Despite the fact that my mom quit working when they adopted me and my brother, and my dad had only a moderate income as a high-school teacher, they’re in great financial shape today. That’s because they’ve been very careful about limiting their spending on non-essentials.

    When I was in elementary and high school (up to the early 90s) we had horribly ugly wallpaper, and no VCR or cable TV. As you can guess, there were no “cool” brand name clothes or shoes for us either. But we did have plenty of basic clothes, aerial TV and lots of healthy home-cooked food. Eventually my parents did get a VCR, cable service and new wallpaper — but only when they felt there was room for them in the family budget. At the time the wait seemed like forever. Today, I’m thankful for the ability to appreciate what I’ve got, and wait for what I want.

    I actually broke up with a long-time boyfriend because of differences in lifestyle expectations, which included his desire to have top-of-the line electronics equipment, car, etc., vs. my desire to live frugally. So it seems that Mom and Dad’s lessons are pretty deeply ingrained.

  25. 27. mfleming

    Sounds like it would be interesting reading.

  26. 28. Cannon_fodder

    One of the best lessons my dad taught me about money forced me to recognize the difference between “needs” and “wants”.

    If I wanted something, say a new bike or the socially accepted brand of jeans, my dad would do 1 of 2 things – he would either tell me he would be willing to pay for half and I would have to put in the other half, or he would find out how much a decent quality item would cost and tell me if I wanted to ‘upgrade’ to the ‘in’ brand that I would have to make up the difference.

  27. 29. Christine

    My mother and father had slightly differing opinions about money. Both are very financially savvy and passed that on to us, but my mom is a bit more overprotective and cautious. My father, on the other hand, intends to die broke and is a bit more relaxed about financial affairs. My mother always burdened me with her financial paranoia, and as a result I think I worry about it much more than I need to!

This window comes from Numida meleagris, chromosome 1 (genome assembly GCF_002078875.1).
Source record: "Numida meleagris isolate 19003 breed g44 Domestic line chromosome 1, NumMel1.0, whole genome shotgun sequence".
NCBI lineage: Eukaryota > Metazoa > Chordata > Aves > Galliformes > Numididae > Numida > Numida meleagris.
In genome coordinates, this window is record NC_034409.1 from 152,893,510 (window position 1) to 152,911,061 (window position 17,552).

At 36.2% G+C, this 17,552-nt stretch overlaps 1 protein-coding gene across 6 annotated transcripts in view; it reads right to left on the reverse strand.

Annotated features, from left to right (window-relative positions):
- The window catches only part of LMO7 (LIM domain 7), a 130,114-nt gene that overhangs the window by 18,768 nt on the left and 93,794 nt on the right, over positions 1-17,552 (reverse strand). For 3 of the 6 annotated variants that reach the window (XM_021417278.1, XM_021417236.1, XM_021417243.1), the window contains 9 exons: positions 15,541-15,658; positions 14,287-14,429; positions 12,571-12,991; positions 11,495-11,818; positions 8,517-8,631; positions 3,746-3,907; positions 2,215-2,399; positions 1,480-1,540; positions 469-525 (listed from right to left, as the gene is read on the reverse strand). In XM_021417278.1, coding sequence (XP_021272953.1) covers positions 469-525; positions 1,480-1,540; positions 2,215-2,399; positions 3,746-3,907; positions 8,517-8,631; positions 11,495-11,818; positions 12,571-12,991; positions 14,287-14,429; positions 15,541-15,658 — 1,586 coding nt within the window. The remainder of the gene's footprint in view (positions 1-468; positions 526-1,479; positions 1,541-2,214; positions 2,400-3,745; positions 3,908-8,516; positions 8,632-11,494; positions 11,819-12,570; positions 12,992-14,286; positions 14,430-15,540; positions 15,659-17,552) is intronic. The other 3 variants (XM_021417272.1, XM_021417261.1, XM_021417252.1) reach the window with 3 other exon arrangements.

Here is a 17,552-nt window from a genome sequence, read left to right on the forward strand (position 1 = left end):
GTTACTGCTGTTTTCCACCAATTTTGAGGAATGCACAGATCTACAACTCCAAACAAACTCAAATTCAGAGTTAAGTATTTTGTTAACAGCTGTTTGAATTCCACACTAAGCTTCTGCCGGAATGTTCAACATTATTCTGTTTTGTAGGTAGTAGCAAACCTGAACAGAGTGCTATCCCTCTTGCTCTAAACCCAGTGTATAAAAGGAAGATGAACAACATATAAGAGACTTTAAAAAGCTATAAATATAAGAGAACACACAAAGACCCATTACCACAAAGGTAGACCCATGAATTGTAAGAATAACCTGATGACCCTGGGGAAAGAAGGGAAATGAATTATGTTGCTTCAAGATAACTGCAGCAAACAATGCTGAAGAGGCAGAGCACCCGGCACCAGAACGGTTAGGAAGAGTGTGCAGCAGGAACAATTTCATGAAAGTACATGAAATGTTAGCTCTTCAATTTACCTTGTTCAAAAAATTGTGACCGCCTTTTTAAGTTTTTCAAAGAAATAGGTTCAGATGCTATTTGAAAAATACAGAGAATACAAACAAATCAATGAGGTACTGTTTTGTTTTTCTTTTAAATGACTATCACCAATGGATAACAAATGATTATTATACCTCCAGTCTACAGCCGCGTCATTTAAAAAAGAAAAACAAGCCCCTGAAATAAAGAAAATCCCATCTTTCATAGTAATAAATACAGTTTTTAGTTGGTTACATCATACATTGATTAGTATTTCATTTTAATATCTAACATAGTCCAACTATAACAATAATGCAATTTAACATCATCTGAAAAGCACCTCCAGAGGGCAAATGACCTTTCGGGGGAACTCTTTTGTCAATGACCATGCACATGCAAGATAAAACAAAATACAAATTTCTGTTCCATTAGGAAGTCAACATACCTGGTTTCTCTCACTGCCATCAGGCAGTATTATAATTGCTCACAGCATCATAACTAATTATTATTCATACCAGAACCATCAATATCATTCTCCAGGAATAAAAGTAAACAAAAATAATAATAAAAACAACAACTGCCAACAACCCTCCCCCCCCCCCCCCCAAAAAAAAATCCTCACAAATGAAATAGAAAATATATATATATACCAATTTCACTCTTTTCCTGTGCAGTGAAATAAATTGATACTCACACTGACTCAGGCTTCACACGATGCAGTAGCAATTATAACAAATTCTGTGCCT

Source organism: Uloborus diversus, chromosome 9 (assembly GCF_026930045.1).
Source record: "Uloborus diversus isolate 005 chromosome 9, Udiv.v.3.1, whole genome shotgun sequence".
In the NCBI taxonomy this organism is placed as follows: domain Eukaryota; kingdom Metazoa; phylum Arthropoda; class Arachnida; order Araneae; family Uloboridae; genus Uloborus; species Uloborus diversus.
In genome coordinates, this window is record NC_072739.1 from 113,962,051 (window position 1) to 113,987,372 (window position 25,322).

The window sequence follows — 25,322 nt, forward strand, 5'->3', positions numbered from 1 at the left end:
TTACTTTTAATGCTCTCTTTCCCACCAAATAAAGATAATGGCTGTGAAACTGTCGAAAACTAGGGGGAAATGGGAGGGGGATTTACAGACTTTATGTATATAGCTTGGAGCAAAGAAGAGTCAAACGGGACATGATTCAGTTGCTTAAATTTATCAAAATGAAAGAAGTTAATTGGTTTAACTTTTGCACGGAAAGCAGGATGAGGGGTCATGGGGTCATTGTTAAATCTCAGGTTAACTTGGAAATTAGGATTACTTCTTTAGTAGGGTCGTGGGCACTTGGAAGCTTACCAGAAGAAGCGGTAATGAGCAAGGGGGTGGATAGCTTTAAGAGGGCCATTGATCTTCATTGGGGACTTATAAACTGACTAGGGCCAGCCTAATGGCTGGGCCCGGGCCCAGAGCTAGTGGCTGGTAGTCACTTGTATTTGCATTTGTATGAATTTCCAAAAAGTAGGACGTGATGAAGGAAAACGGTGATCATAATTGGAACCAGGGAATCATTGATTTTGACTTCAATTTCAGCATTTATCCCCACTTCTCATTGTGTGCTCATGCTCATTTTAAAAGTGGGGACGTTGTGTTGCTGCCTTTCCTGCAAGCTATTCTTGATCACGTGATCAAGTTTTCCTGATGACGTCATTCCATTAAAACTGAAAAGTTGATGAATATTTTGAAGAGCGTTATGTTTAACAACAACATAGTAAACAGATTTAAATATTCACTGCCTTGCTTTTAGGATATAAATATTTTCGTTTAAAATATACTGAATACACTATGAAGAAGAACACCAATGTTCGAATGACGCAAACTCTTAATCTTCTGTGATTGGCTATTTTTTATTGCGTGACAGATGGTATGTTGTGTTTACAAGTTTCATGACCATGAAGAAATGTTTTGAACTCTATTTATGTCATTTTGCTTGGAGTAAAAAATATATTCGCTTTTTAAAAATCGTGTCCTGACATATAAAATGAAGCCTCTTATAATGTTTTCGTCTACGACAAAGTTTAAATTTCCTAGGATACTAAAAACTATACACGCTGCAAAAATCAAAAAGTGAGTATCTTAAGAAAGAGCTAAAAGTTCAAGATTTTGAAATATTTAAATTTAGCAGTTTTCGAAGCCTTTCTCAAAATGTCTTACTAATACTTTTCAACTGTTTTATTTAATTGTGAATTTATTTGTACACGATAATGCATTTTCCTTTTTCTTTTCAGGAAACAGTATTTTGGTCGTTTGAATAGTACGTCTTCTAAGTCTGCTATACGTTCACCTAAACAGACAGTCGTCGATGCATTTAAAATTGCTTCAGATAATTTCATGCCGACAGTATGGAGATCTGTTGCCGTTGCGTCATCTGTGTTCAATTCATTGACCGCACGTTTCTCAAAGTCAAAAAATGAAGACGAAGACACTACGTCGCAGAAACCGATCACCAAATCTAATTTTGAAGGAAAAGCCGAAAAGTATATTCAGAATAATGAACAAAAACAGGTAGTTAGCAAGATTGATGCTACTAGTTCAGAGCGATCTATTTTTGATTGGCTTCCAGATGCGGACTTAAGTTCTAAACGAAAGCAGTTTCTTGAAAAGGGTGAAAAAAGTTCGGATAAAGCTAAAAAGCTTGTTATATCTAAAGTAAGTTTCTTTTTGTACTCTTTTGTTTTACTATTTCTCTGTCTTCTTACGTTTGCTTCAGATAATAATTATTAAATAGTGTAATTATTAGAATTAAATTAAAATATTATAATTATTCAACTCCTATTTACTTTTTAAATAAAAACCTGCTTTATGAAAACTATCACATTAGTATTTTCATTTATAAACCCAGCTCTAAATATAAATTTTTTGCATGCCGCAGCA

28. 30. ryan

    my father owns a small manufacturer (which i also work at).

    growing up my mother never discussed finances. my father broke down everything into how much it cost per month, or how much it was costing you from your future self etc. watching a business/business owner my whole life obviously drove me to a business degree at college.

    the life advice didnt really kick in until about 25, but it has rocketed me in the right direction since then.

  29. 31. Mike

    I was raised mostly by my Grandparents.

    Since they grew up during the war, they were EXTREMELY tight with money, and hated wasting things like food. Can’t tell you how many times I tried getting them to buy me something and they’d not give in.

    They also encouraged me to learn about investing and the value of saving. I remember going to the bank with my grandpa and buying my first bond as a young teen.

  30. 32. walk0080

    Well my family is probably half and half: Some say save and buy with cash, others say buy with credit. My opinion is that whenever possible, use cash unless it is a very large expense that can also be used as an investment, e.g. a home or education.

  31. 33. Sarlock

    My family was devestated in the early 1980′s real estate crash… we went from being a comfortable middle class family to having to go to the food bank for Christmas dinner in 1982. My parents taught me a lot about money, through the various businesses they owned over the years, but the impact of that financial destruction still impacts all of our decisions 25 years later. This is why my wife and I (her family was equally impacted in the early 80′s) bought a home at a 15% mortgage payment/income ratio when the banks kept trying to sell us on how high a mortgage we could take out.

  32. 34. Jordan

    While growing up at my house, my mother was a homemaker and my father worked for the local utility company. It seems that everything my parents did was to save where possible(like clipping coupons, shopping sales, etc.) to allow us to live a comfortable, leisure filled life. I didn’t really appreciate it until now that I live on my own with my fiance, where I see that getting by on our income is tough enough without three kids eating you out of house and home. I can’t thank them enough for teaching me the value of compounding interest and living below my means.

  33. 36. paulette

    I agree with that. Sometimes management style of the founding member of the family business is much strong compared to those of the successors.